The chin vent on the DOT version is also identical to the ECE version of the Monaco. It uses a big sliding lever that, when positioned in the center, opens the vent along the top of the chin bar.
Move the lever to either side and the "dragon's teeth" close the vent. No air flows directly through the chin bar; typical of flip-up helmets.
Both the DOT and ECE versions of the Monaco feature a large chin curtain underneath the chin bar, which reduces the amount of unwanted air flowing up into the helmet from below.
This also improves the effectiveness of the chin vent to help keep the inside of the face shield fog-free.
The Monaco shell design has unique exhaust vents on either side of the helmet, just behind the rotating visor. A portion of this vent stretches underneath the rotating visor along the rider's cheeks.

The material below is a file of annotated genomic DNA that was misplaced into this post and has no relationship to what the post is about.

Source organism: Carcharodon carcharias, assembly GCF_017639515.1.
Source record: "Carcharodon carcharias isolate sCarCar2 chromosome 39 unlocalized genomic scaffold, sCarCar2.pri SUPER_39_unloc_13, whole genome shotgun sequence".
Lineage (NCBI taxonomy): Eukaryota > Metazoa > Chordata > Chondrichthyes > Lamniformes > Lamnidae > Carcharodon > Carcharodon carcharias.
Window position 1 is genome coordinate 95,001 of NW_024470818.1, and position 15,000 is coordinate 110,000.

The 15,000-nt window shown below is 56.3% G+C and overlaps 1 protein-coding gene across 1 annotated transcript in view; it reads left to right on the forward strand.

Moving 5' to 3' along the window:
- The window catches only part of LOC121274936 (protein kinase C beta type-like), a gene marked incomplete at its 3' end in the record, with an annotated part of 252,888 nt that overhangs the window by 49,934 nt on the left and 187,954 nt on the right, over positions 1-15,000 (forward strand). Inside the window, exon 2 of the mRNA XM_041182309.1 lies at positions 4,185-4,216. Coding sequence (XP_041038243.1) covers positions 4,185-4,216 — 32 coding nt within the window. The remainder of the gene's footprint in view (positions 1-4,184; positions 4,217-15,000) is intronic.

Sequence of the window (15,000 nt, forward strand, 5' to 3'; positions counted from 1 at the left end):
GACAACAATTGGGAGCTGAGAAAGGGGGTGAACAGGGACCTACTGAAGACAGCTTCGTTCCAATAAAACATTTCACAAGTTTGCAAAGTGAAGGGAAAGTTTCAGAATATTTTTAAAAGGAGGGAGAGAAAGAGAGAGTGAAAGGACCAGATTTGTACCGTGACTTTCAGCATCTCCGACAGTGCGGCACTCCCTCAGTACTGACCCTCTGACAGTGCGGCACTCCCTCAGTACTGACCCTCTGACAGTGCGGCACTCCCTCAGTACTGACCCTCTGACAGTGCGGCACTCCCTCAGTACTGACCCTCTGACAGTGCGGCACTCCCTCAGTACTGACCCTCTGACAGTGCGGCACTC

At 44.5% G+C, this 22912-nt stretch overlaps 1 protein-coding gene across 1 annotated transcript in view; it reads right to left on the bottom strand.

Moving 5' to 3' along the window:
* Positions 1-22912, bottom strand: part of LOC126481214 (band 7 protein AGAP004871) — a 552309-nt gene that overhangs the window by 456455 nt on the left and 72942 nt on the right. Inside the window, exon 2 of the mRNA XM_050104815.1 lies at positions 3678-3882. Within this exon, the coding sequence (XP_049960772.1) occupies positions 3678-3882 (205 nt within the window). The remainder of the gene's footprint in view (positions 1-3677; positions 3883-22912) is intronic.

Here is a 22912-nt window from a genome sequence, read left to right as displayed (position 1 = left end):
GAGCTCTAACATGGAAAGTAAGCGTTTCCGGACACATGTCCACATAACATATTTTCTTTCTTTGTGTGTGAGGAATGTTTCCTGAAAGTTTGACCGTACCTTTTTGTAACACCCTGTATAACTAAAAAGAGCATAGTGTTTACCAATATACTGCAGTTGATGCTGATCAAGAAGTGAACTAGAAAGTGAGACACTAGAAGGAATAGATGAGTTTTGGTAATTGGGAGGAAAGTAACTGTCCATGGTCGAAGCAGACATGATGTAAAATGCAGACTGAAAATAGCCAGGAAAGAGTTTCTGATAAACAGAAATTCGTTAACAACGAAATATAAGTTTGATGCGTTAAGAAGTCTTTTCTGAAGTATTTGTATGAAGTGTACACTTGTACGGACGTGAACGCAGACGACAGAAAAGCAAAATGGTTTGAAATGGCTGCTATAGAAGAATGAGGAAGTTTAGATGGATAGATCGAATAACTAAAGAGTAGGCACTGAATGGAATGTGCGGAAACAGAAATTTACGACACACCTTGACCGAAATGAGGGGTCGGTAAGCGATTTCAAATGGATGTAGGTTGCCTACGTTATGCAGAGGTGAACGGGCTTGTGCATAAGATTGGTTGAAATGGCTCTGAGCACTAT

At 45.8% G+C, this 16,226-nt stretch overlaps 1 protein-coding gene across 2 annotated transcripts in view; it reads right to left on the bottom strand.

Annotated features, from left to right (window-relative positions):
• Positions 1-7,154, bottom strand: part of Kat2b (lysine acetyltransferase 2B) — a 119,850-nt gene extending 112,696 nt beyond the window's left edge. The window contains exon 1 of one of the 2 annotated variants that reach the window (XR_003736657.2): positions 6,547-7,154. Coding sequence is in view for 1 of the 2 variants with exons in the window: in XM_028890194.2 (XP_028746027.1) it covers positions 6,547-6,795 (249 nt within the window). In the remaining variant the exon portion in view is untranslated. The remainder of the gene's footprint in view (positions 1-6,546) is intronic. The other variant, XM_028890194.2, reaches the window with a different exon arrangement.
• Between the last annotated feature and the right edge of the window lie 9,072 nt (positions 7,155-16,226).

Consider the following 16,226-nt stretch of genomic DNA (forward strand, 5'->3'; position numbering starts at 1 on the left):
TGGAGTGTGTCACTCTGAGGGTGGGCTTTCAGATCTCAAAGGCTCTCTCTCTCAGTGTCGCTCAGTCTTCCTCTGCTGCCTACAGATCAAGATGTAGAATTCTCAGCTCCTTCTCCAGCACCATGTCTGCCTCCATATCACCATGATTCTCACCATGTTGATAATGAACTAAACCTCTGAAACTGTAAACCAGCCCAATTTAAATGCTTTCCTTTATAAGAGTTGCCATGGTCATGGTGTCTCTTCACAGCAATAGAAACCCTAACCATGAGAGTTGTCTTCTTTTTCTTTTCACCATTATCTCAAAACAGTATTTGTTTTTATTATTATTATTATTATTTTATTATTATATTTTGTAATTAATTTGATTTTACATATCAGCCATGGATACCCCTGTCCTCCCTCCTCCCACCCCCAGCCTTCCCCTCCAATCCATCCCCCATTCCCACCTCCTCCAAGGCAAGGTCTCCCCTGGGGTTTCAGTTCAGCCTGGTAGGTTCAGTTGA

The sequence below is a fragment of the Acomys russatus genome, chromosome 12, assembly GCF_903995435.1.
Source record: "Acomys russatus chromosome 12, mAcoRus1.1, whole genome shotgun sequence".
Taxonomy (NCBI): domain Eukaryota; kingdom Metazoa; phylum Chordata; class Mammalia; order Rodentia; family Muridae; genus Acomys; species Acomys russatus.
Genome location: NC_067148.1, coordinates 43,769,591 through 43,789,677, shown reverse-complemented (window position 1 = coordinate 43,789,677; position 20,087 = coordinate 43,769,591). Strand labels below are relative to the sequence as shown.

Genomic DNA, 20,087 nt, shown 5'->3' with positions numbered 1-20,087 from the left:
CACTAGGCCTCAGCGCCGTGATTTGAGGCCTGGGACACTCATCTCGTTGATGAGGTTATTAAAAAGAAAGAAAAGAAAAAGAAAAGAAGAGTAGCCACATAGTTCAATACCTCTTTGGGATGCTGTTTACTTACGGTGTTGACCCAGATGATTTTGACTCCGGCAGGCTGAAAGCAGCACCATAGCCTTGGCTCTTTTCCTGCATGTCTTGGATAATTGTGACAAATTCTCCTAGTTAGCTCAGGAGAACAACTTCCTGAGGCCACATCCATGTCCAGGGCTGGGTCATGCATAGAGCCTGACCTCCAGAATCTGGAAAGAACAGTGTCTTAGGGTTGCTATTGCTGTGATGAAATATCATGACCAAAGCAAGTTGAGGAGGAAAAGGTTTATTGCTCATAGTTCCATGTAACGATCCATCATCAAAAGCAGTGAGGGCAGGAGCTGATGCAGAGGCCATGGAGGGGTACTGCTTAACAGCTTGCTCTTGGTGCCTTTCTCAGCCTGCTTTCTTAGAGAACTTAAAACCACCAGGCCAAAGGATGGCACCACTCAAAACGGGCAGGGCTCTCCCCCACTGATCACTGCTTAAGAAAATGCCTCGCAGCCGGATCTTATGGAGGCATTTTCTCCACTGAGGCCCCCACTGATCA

A narrow exhaust vent in the shape of a slot is located along the upper rear portion of the helmet shell is nicely integrated into the design.
Overall, I'd rate the Lazer Monaco DOT ventilation as outstanding.
Score: I'll give the Lazer Monaco DOT ventilation system an "Outstanding" rating.
I don't really remember how loud the ECE version of the Monaco was when riding. But the DOT version the Monaco is fairly quiet; perhaps a bit quieter than average.
On the BMW, adjusting the windscreen up and down made the noise levels vary, but overall the Monaco seems to control wind noise fairly well, especially for a flip-up (and a lightweight carbon fiber flip-up at that).